The National Capital Authority has asked the Russian Embassy to get a move on with its Forster Crescent block, which is lying undeveloped in Yarralumla despite earlier calls to use it or lose it. Last month authority chief planner Andrew Smith confirmed he had written to the embassy asking about the status of the land, where a large fence surrounds a site where grass grows over mounds of dirt and unpacked bricks are piled. The Yarralumla block is in the diplomatic enclave and within view of Parliament House. Russia was reported to be starting work in 2015, but last year, it revealed that the builder it had engaged to develop the site had gone broke. Also in 2015, Iran was given a deadline of early 2015 to start construction at its prime Yarralumla block which had been sitting empty for about 20 years. But around the corner from the Russian block, across from the sprawling United States mission, a block leased by the Iranian Embassy remains empty. Although the Iranian mission had plans to develop the site this year, it has been stymied by the recent death of the architect it engaged to oversee a new building. These are just two examples of an ongoing problem with leases on Canberra’s diplomatic estate, overseen by the National Capital Authority. The “use it or lose policy”, introduced as part of an inquiry launched in 2012 into vacant embassy blocks, has forced many diplomatic missions to stop stalling on plans to develop their allocated land, or risk giving it up for other nations. But while there is no more free land in Canberra’s diplomatic areas, Mr Smith said there were still at least 12 parcels of land in Yarralumla, Deakin and O’Malley that are leased by foreign missions but remain undeveloped, although all the lessees had taken action to prove there were plans “in the pipeline”. In the meantime, the authority has been told to expect “one or two countries” to seek permission to establish missions in Canberra annually over the next 20 years, while still managing the ongoing demand for expanded or relocated missions. Other options, such as allowing existing embassies to subdivide their sites and hand back existing land, or to establish missions in commercial areas, have been successful, but many countries still, unsurprisingly, want large sites to build free-standing embassies or compounds.


Newsline: Poland demands explanation after diplomat beaten up in Russia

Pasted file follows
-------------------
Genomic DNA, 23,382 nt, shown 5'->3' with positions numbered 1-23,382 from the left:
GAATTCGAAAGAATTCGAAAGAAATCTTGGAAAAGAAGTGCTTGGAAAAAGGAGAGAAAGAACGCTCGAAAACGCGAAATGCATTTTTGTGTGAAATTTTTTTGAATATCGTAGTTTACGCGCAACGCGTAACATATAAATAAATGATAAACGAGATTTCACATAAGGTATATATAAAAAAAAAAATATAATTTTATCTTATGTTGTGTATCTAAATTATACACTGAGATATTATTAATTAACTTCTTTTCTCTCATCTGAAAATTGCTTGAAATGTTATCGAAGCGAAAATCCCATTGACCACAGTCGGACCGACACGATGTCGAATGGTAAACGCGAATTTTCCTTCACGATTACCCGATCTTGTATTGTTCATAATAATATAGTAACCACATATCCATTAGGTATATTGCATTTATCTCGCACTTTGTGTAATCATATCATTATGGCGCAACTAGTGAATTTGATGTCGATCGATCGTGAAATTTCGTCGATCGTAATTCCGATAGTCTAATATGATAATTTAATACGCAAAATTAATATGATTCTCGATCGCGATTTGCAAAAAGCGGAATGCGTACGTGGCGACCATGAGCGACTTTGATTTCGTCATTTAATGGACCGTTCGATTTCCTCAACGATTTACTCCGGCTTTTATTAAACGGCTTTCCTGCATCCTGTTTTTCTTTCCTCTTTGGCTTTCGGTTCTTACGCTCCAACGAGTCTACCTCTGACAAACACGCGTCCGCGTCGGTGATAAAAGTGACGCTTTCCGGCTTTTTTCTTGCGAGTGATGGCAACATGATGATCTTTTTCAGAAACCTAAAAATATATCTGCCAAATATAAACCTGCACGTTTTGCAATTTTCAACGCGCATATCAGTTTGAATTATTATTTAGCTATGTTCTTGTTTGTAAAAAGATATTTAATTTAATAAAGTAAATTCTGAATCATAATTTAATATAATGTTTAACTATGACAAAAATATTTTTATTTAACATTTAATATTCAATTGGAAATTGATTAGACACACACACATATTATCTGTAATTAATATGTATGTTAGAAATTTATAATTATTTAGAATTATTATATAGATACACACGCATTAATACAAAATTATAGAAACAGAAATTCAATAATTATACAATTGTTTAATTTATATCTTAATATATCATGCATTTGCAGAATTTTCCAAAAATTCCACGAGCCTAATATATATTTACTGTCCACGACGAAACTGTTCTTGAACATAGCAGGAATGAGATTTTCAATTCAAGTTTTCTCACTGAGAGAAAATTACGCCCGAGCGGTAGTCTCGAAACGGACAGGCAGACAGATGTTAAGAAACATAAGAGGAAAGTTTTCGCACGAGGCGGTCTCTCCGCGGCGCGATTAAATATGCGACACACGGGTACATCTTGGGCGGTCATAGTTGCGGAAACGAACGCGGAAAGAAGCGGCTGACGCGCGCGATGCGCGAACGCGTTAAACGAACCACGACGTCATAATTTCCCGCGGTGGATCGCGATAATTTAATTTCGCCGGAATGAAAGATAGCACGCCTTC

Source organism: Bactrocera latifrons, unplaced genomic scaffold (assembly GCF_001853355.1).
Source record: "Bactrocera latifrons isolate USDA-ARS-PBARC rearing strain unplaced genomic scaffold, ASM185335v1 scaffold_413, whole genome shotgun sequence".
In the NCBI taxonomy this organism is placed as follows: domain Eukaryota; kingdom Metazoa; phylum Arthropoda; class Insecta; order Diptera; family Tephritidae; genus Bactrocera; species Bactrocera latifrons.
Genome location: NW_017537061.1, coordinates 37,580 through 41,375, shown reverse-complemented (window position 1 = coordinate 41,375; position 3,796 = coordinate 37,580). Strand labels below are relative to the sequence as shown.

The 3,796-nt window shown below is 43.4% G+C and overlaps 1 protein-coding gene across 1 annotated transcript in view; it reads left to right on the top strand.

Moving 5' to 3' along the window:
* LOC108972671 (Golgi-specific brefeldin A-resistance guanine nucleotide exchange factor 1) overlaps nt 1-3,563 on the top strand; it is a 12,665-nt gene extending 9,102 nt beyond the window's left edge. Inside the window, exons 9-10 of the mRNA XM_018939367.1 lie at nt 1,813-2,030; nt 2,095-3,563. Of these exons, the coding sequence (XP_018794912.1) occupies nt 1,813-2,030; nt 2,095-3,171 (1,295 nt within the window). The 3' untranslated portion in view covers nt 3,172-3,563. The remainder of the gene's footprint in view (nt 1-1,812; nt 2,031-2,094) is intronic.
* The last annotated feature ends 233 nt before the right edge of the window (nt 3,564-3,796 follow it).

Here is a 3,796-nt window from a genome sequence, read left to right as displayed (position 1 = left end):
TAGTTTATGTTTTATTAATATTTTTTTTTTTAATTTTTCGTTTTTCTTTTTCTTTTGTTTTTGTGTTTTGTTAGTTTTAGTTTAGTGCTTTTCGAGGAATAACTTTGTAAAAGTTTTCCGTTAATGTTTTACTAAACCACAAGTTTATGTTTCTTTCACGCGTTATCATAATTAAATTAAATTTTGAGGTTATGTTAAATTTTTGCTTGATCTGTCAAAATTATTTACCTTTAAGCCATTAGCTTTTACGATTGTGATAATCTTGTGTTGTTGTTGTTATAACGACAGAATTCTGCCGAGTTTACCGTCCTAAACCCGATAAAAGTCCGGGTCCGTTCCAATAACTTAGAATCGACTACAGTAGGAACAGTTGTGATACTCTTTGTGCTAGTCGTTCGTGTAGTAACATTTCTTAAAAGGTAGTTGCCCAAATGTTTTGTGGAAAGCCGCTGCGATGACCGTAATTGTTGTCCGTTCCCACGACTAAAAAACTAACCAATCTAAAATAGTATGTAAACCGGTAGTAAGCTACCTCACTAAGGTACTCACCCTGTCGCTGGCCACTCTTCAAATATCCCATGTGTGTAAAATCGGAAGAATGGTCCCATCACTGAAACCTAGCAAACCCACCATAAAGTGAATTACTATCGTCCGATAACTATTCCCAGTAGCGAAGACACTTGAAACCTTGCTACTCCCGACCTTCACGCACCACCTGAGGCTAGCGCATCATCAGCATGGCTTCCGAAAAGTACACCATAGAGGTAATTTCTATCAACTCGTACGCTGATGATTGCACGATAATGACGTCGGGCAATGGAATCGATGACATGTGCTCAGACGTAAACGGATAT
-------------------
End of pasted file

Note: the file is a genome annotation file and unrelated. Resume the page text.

The Polish embassy in Moscow has demanded an explanation after a Polish diplomat was beaten up in Russia. The incident took place when the diplomat was on a plane to Moscow from the far-eastern Russian city of Irkutsk, public broadcaster Polish Radio’s IAR news agency reported, citing a spokesman for the foreign ministry in Warsaw. The assailant, who appeared to be mentally unstable, was detained after the incident, the spokesman, Artur Lompart, said, according to IAR. The Polish diplomat was provided with immediate assistance, underwent a medical examination and has since returned to Poland, Lompart said.


Newsline: Julian Assange Soon May Be Kicked Out of Ecuadorean Embassy

WikiLeaks founder Julian Assange may soon be evicted from the Ecuadorean Embassy in London after six years as high-level talks continue between that country and Britain, The New York Post reported. Citing The Times of London, the Post said that Assange’s fate at the embassy, where he has been since 2012, depended on the outcome of the discussions. Former President Rafael Correa granted Assange, 47, asylum after he was accused of sexual assault and rape in Sweden. But his successor, Lenin Moreno, who was elected in May, considers Assange an inherited problem and has ripped him as a “stone in the shoe.”


Newsline: British Ex-ambassador to US Christopher Meyer Brutally Attacked in London

A former British ambassador to the US is recovering in hospital following a brutal attack at a subway station that left him with severe facial injuries. Sir Christopher Meyer, 74, was left with heavily swollen eyes, a suspected broken nose, and a split lip after two youths beat him at London’s Victoria station. Meyer’s wife was cited by the Guardian as saying that the police believe the incident was a robbery gone bad. “The police told me they believe that it is more likely that they might have wanted to rob him,” said Lady Meyer. “Nothing was taken, but the transport police intervened quickly.”